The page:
[Date Prev][Date Next][Thread Prev][Thread Next]
- Subject: Re: Announce - SWIG-1.3.30
- From: Don Hopkins <dhopkins@...>
- Date: Sat, 18 Nov 2006 02:12:53 -0800
Sam Roberts wrote:
On Fri, Nov 17, 2006 at 11:09:39AM -0800, Don Hopkins wrote:
it doesn't require that your code be written in C++, and it doesn't
YMMV. I tried to use swig to bind a C library into ruby for a few days,
and came away pretty frustrated.
I haven't used the Ruby back-end. I hope someone improves it.
SWIG has excellent support for Python, which has a single well defined
Have you tried using SWIG's "shadow classes" with Python?
It's an option you can turn on and off, but I think it's on by default.
SWIG writes some Python source code into a module that defines Python
shadow classes with methods bound to the low level ClassName_MethodName
functions, which you can use as normal classes and subclass properly
Not all SWIG back-ends support shadow classes -- it's an optional
feature depends on the language's class system.
Since Lua has a "roll your own" class system, there's not a lot SWIG can
assume about how you want objects to work, so SWIG's Lua back-end
doesn't currently support that feature, nor does it generate any Lua
wrapper code. But it could!
I've made some modifications and extensions to SWIG, to support my own
quirky object system (which may or may not be how you want to do objects).
I took a good look at tolua++, which is great Lua-savvy code, to pick up
some useful tricks: it uses lua_setfenv to attach a Lua "peer object"
to the userdata's environment.
I modified some of the SWIG runtime templates and made some typemaps to
support wrapping C++ objects with Lua "peer objects" that additionally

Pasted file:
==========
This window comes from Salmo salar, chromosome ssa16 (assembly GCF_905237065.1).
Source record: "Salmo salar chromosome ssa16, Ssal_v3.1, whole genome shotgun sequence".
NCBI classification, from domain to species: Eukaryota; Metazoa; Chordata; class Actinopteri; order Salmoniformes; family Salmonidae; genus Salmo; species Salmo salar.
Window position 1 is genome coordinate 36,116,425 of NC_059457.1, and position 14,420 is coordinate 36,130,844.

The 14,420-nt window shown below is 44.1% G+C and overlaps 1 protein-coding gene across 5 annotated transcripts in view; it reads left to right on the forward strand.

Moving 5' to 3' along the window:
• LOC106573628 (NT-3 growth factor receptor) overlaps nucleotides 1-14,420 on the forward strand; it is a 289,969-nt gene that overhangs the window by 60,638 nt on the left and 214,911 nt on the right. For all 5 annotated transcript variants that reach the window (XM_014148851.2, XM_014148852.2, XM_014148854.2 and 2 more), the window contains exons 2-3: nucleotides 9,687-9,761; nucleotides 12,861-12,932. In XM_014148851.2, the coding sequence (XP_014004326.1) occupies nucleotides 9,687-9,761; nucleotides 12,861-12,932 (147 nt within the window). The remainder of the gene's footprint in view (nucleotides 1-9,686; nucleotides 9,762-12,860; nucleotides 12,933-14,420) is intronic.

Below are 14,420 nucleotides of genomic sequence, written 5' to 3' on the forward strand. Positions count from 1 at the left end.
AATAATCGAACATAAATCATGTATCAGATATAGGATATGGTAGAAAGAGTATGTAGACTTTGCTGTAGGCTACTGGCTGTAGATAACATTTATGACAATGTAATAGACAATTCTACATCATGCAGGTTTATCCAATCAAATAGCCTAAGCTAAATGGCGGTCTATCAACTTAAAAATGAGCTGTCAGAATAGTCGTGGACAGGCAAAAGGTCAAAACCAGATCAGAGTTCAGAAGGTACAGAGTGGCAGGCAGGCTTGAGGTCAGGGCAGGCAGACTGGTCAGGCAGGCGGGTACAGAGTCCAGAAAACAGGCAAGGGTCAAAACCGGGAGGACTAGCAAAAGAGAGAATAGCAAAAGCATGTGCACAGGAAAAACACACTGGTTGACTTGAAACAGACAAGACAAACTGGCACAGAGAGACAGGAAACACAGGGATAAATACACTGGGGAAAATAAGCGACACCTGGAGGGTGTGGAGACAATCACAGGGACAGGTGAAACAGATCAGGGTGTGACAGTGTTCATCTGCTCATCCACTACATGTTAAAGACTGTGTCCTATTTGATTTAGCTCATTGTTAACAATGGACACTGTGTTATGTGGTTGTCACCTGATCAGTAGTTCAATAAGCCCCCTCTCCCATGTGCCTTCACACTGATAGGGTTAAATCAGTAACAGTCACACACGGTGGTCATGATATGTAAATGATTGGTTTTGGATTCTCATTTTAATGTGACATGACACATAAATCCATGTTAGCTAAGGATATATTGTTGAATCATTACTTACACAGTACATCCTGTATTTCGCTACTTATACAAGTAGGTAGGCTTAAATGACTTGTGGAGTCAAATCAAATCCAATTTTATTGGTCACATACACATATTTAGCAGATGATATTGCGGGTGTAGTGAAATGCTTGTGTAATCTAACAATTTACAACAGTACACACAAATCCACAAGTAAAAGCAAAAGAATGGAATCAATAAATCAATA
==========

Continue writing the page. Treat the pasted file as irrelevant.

inherit from their own Lua classes, and easily call back into user
defined Lua objects from C++.
I posted the code to this list a couple of months ago, I've been using
it, and I'm pretty happy with how it works.
I might have fixed some bugs since then, so just ask and I'll send you a
fresh copy of my changes.
Since everybody wants to roll their own object system in Lua, it would
cool to parameterize the SWIG Lua runtime templates so you can hook in
glue for any object system you want. But for now I just hacked my own in!
Yes, you're right that SWIG is good for heavy duty C++ and best for OO
languages, and it supports some languages better than others, and the
documentation is mediocre.
But it's quite powerful and ambitious: SWIG knows all about the C++ type
system and even templates, and it's based on pattern matching of C++
types and function signatures.
Thanks to the massive complexity of C++, SWIG's learning curve is pretty
steep, and it keeps on going a long way up as it articulates C++'s
byzantine fractal surface area.
It's nice to know all the C++ stuff is there and it does the right thing
when you need it. It even has typemap libraries that support most of the
standard library templates (YYMV depending on the language, of course).
The impression I got was that swig was very good at binding OO C++ into